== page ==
Radar | Aug 01,2020
Sep 2 , 2023
By BERSABEH GEBRE ( FORTUNE STAFF WRITER )
In a bid to address the existing incompetence and lack of professionals in the hotel and tourism sector, the Ethiopian Hotel & Tourism Employers Federation has called for the development of specialised training programs following a study released last week.
The study revealed a mismatch between available trained professionals and the demand from the hotel sector while indicating that the quality of training offered by some institutions is subpar.
The Federation is contemplating establishing a private hotel and hospitality centre as part of its five-year strategic plan developed by an independent consultant Alemseged Woldeyes. He said the Centre would offer specialised training programs that are tailored to the needs of the industry including front and back-of-house operations, customer service and languages.
According to Alemseged, the Federation aspires to expand its presence to an additional 15 providing opportunities for hoteliers to network and share experiences which would in turn help improve the quality of service.
The Ethiopian Hotel & Tourism Employers Federation is a consortium of 19 associations and 350 direct hoteliers. It was established five years ago and held a public-private sectorial dialogue last week.
State Ministers for Tourism, Labour & Skills and the Country Director of the International Labour Organization attended the meeting while hoteliers concurred with the study findings and expressed concern about the lack of skilled workers and the need for better training programs.
Security concerns and inadequate advertisement were indicated as threats to the tourism sector by Bezabih Tiruneh who represented the Bahirdar Hotel Owners Association. The limited access to finance, high turnover of employees and shortage of foreign currency were indicated as other impediments.
Financed by GIZ, the study ranked Ethiopia sixth compared to seven countries including Tanzania, Mauritius, Uganda, and Kenya. In 2019 the seven-year-tourism receipts put Ethiopia at 554 million dollars which is significantly lower than Tanzania's 2.17 billion dollars.
There are 17,000 registered hotels across the country. The attendees re-elected Fitih Woldesenbet (PhD) to head the Federation while appointing Haile Gebersilase, a renowned athlete and owner of Haile Resorts to oversee.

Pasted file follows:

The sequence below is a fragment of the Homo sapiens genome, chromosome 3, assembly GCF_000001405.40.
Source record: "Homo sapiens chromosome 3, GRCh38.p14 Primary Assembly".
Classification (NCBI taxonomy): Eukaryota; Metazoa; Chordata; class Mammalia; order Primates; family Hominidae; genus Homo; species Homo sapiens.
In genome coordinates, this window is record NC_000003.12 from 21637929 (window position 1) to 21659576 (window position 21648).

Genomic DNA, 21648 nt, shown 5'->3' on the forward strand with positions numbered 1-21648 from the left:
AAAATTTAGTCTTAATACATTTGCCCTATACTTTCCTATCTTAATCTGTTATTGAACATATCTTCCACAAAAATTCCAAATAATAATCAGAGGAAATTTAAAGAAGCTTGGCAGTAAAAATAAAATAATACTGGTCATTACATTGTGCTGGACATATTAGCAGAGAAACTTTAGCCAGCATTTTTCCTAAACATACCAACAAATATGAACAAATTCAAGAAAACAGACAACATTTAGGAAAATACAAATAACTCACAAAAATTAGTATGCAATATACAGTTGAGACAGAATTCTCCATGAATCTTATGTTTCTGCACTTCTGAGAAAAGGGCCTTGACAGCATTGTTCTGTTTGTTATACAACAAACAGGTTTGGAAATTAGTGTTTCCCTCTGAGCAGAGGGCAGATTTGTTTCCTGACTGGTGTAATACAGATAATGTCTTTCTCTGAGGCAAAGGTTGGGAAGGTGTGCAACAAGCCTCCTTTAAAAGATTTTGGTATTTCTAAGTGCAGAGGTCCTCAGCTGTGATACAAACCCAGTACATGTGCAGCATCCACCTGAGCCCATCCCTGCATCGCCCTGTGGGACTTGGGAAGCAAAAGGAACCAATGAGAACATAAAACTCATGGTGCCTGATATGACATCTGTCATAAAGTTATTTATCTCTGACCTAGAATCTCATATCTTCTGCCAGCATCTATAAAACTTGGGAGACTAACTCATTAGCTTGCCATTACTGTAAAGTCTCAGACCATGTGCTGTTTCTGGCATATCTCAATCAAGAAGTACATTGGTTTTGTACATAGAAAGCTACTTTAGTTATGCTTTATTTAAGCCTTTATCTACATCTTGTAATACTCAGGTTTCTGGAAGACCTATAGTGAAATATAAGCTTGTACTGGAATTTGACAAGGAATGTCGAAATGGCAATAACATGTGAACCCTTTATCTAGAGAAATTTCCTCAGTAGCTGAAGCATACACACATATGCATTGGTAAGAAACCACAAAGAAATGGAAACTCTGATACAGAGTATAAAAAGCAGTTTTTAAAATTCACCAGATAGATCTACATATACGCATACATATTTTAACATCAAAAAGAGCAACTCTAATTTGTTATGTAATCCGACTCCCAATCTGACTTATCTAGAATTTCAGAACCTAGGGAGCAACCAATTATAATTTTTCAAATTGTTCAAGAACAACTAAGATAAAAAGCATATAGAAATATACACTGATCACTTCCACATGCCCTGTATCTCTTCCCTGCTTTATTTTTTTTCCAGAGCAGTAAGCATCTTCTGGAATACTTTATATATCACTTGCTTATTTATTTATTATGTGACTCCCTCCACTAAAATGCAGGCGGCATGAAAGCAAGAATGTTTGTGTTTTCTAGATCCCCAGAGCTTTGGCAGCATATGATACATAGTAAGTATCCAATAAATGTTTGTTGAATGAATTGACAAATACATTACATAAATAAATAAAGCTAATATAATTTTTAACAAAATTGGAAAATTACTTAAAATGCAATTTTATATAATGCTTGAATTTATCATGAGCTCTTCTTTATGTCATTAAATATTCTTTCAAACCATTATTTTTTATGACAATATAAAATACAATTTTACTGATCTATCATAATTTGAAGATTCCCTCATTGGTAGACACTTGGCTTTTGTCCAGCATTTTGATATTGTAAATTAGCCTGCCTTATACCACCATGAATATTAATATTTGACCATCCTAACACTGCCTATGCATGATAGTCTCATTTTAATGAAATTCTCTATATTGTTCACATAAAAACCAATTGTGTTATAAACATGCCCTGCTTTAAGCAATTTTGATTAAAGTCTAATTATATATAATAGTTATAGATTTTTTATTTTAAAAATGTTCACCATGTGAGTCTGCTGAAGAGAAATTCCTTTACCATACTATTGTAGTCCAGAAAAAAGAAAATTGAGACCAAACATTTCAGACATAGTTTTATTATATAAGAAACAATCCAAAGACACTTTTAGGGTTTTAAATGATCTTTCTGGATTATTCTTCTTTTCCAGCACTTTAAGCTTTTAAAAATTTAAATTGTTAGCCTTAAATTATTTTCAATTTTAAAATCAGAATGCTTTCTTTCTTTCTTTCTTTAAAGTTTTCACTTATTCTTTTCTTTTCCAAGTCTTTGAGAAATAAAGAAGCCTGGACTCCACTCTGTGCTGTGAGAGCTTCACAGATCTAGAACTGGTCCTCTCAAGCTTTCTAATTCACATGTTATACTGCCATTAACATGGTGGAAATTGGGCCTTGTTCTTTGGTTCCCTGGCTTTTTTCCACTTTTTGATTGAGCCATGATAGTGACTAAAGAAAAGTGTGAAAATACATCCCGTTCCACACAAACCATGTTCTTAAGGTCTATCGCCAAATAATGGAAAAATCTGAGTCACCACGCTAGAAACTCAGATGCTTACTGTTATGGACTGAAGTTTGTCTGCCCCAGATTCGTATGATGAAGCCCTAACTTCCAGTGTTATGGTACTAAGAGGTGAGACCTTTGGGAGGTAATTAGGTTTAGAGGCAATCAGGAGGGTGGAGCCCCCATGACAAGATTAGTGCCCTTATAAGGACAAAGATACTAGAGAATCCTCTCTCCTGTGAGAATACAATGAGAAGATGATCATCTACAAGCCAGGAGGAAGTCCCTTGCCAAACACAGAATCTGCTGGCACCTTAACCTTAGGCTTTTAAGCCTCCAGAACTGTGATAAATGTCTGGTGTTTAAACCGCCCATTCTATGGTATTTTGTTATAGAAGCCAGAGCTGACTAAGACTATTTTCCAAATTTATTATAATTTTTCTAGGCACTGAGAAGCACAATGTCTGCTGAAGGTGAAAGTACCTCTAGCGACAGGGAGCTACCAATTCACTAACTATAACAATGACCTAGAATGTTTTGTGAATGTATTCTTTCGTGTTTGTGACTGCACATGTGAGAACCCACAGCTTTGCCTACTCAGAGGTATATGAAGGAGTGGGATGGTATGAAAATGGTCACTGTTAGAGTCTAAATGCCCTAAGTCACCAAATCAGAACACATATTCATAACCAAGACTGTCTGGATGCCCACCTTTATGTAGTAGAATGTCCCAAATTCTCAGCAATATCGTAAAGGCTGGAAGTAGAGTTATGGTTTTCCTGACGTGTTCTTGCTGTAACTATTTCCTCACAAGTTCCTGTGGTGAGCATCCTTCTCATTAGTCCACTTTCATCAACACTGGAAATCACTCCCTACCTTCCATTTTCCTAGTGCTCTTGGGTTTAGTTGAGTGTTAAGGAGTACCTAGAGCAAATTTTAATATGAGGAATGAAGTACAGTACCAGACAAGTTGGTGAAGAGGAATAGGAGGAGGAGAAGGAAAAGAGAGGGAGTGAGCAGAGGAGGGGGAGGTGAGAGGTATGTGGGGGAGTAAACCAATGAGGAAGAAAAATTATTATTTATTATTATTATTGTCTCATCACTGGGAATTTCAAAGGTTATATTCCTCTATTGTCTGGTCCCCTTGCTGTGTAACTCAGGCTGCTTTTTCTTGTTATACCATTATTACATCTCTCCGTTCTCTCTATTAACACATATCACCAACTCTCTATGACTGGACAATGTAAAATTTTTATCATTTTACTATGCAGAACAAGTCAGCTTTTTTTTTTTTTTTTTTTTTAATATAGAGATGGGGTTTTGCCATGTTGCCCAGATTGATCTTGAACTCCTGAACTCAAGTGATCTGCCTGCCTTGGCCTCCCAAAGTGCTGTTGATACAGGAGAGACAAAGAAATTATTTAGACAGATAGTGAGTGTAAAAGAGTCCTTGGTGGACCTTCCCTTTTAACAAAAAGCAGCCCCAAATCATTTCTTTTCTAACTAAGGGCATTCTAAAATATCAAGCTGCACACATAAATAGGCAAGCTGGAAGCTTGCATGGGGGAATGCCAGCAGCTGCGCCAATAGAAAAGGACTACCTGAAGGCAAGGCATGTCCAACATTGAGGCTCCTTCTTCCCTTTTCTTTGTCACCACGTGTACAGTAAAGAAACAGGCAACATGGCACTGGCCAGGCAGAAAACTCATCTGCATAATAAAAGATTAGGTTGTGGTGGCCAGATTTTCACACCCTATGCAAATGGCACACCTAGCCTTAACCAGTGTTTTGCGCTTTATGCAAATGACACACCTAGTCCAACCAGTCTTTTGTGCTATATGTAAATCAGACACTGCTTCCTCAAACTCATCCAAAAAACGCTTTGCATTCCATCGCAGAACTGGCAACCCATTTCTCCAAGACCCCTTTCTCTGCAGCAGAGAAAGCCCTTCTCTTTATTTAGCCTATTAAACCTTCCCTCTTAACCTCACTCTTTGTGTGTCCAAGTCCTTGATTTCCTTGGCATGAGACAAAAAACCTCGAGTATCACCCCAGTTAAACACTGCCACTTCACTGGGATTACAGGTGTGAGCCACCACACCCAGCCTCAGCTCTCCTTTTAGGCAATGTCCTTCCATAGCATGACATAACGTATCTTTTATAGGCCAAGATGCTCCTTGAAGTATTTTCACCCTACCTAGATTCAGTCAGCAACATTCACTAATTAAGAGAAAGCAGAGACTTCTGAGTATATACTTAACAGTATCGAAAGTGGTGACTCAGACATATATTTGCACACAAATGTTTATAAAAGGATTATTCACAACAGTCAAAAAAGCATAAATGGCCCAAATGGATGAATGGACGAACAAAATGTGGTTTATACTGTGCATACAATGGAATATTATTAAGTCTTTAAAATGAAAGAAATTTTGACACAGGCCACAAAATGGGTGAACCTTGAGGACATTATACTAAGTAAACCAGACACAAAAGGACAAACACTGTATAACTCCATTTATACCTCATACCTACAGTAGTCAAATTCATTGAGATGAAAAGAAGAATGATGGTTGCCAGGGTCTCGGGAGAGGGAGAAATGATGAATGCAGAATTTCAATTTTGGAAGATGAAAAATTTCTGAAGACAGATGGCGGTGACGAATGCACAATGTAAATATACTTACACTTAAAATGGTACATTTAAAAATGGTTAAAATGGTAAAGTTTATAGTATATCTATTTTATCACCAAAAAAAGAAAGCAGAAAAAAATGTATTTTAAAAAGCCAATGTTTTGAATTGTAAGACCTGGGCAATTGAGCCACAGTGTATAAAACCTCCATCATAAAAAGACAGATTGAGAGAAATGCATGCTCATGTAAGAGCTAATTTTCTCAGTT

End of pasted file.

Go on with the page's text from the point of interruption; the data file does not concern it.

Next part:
"With a large amount of forex flows through hotels, the sector should be supported through access to loans with much lower interest rates," said Fitih. He called for action from the government which is a major contributor to the economy, which created 1.9 million jobs worldwide in 2019 according to the study refers to the World Travel & Tourism Council (WTTC) reports.
In 2019, the government launched a tourism master plan that aims to increase tourism revenue to 10 billion dollars by 2025. The development of specialised training programs is one of the key strategies for achieving this goal.
The government's role in improving the tourism sector was further highlighted through the presentation. While acknowledging the feedback constructed from stakeholders, officials opted to dwell on the data sources in the making of the study.
"It's better to use local data instead, "said Selsehi Girma.
Meanwhile, Teshale Berecha, state minister for Tourism, the government has been working to modernise the human resources following the feedback constructed from stakeholders.
"We couldn't do it without the partnership," he said.
Despite sharing the same concerns with the others, Yitbaerk Hailu from the Harar Hotel Owner Association stressed the human capital in the sector. He highlighted the knowledge gap observed among the trainers as well.
Experts believe the development of specialised training programs is a long-term investment that will pay off. By investing in training, a skilled workforce that will help the tourism sector and contribute to the economy can be created.
Lud Abiy who previously worked at the Addis Abeba Hotel Owners Association and currently serves as a consultant observes the gap is widened as trainees focus on the theory part and miss that hospitality service needs to be practised.
While she believes the sector needs constant improvement, Lud suggests that it is a two-way street where employers provide training and workers show willingness to learn.
"The sector requires constant update," said Lud.
PUBLISHED ON Sep 02,2023 [ VOL 24 , NO 1218]
Radar | Aug 01,2020
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